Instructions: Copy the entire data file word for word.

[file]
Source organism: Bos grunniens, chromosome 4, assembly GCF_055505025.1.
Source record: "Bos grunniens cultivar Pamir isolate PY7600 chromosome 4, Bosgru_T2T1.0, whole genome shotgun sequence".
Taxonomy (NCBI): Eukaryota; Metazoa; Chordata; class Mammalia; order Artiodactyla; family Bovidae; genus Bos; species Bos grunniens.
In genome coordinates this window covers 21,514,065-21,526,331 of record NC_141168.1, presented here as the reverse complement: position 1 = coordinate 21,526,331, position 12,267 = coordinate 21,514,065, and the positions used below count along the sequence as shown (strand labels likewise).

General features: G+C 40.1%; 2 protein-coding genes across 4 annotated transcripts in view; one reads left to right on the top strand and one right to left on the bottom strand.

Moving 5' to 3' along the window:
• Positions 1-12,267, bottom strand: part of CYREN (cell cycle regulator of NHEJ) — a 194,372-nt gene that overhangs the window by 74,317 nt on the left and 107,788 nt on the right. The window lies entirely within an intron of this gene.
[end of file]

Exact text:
Source organism: Bos grunniens, chromosome 4, assembly GCF_055505025.1.
Source record: "Bos grunniens cultivar Pamir isolate PY7600 chromosome 4, Bosgru_T2T1.0, whole genome shotgun sequence".
Taxonomy (NCBI): Eukaryota; Metazoa; Chordata; class Mammalia; order Artiodactyla; family Bovidae; genus Bos; species Bos grunniens.
In genome coordinates this window covers 21,514,065-21,526,331 of record NC_141168.1, presented here as the reverse complement: position 1 = coordinate 21,526,331, position 12,267 = coordinate 21,514,065, and the positions used below count along the sequence as shown (strand labels likewise).

General features: G+C 40.1%; 2 protein-coding genes across 4 annotated transcripts in view; one reads left to right on the top strand and one right to left on the bottom strand.

Moving 5' to 3' along the window:
• Positions 1-12,267, bottom strand: part of CYREN (cell cycle regulator of NHEJ) — a 194,372-nt gene that overhangs the window by 74,317 nt on the left and 107,788 nt on the right. The window lies entirely within an intron of this gene.